While he was supposedly languishing in jail, the INLD formalised an alliance with Mayawati’s Bahujan Samaj Party for the 2019 Lok Sabha elections. Last month, he even addressed a rally at Gohana near Sonepat, where he made the grand announcement that Mayawati would be India’s next prime minister.

Incidentally, it was the same rally where party workers owing allegiance to Ajay Singh Chautala and his son Dushyant, the INLD MP from Hisar, raised slogans against Ajay’s brother and the party’s acting president Abhay Chautala.

This resulted in the eventual expulsion of Dushyant and his younger brother Digvijay from the party — with the decision taken by the patriarch himself. Nobody, not even his own flesh and blood, could take him on and hope to get away with it.

Like several previous instances, punishment for Ajay and his family has been swift. For a man once accepted as the heir apparent to the Chautala legacy, Ajay and his family are now forced to fight for a piece of the pie, having been politically ostracised by Chautala.

For those who have observed Chautala since he began stepping out of his father’s looming shadow though, none of this comes as a surprise.


Also read: Family feud in INLD takes a dire turn, OP Chautala expels grandsons Dushyant and Digvijay


‘Dangerous side’

Even if you happen to be Devi Lal’s son, you have to sideline others who also lay claim to the family legacy. This Chautala did by ensuring that his two brothers, Ranjit and Pratap, were eased out — first from the family home, and then from the party.

While both estranged brothers remained active politicians, they could never assume the mantle of being Devi Lal’s sons.

Before he was accepted as heir by his father, Chautala did show his colourful — some would say, dangerous and allegedly criminal — side to the public. In his earlier days, he was even reported to have smuggled watches. But these minor hiccups didn’t stop his ascent to power.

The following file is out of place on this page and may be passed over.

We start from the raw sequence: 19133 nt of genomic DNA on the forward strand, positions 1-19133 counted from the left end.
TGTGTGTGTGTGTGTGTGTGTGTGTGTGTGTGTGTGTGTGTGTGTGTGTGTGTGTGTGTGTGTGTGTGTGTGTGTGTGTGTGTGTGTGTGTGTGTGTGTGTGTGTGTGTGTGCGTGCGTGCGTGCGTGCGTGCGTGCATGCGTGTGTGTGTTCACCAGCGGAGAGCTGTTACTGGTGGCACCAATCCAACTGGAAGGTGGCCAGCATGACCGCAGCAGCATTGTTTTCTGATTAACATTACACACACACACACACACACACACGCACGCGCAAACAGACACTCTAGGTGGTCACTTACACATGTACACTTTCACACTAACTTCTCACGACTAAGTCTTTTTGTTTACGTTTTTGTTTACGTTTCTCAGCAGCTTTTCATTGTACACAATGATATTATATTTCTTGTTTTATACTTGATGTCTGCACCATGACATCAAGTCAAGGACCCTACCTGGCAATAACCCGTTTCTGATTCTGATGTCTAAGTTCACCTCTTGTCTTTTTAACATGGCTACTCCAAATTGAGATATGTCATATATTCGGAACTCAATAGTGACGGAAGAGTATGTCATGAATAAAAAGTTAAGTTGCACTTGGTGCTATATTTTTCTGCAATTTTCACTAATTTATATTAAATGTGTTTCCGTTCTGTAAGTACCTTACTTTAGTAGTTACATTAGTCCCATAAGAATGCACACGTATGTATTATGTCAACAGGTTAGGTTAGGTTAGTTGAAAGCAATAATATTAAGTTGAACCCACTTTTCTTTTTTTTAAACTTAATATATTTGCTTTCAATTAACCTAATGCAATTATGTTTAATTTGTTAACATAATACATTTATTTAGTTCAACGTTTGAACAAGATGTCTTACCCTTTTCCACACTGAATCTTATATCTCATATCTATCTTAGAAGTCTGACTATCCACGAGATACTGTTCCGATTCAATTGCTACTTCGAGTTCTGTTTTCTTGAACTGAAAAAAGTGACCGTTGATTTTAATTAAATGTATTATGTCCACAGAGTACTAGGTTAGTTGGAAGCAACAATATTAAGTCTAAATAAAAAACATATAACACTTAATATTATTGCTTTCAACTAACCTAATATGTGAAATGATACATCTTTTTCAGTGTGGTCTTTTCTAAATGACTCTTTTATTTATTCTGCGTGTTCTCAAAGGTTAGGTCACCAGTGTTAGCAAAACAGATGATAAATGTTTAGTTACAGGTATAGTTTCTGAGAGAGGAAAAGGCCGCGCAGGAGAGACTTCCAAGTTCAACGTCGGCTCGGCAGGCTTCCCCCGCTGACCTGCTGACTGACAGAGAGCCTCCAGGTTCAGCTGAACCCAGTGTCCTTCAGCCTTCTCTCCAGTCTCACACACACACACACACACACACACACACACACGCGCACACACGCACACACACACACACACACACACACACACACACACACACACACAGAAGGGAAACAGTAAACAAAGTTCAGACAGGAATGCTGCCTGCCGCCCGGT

On the way came Meham, from where he — as the Janata Dal candidate — contested a by-election to the Haryana assembly in 1990. His supporters’ attempt to allegedly capture booths was resisted, leading to shooting, leaving eight voters dead.

As chief minister between 1999 and 2005, Chautala ran the government like a dictator — his cabinet colleagues just a minor sideshow in the family drama. There is an old story of how his sons went after the party MLA from Meham, Balbir Singh alias Bali Pahalwan, just because he had publicly contested the chief minister’s claims about development works in his constituency.

Officers used to be in terror when summoned to the chief minister’s official residence in Chandigarh — you could never be certain when you would be shown the door.

The Chautala of 2018 may be old and in jail, but isn’t ready to cede control of his party yet, even to his elder son and his family. And, if he has to use excuses to remain out of jail — addressing rallies or holding confabulations with his trusted party leaders — he won’t allow legal niceties to confine him to his cell in Tihar. He will find a way to spend time out of jail.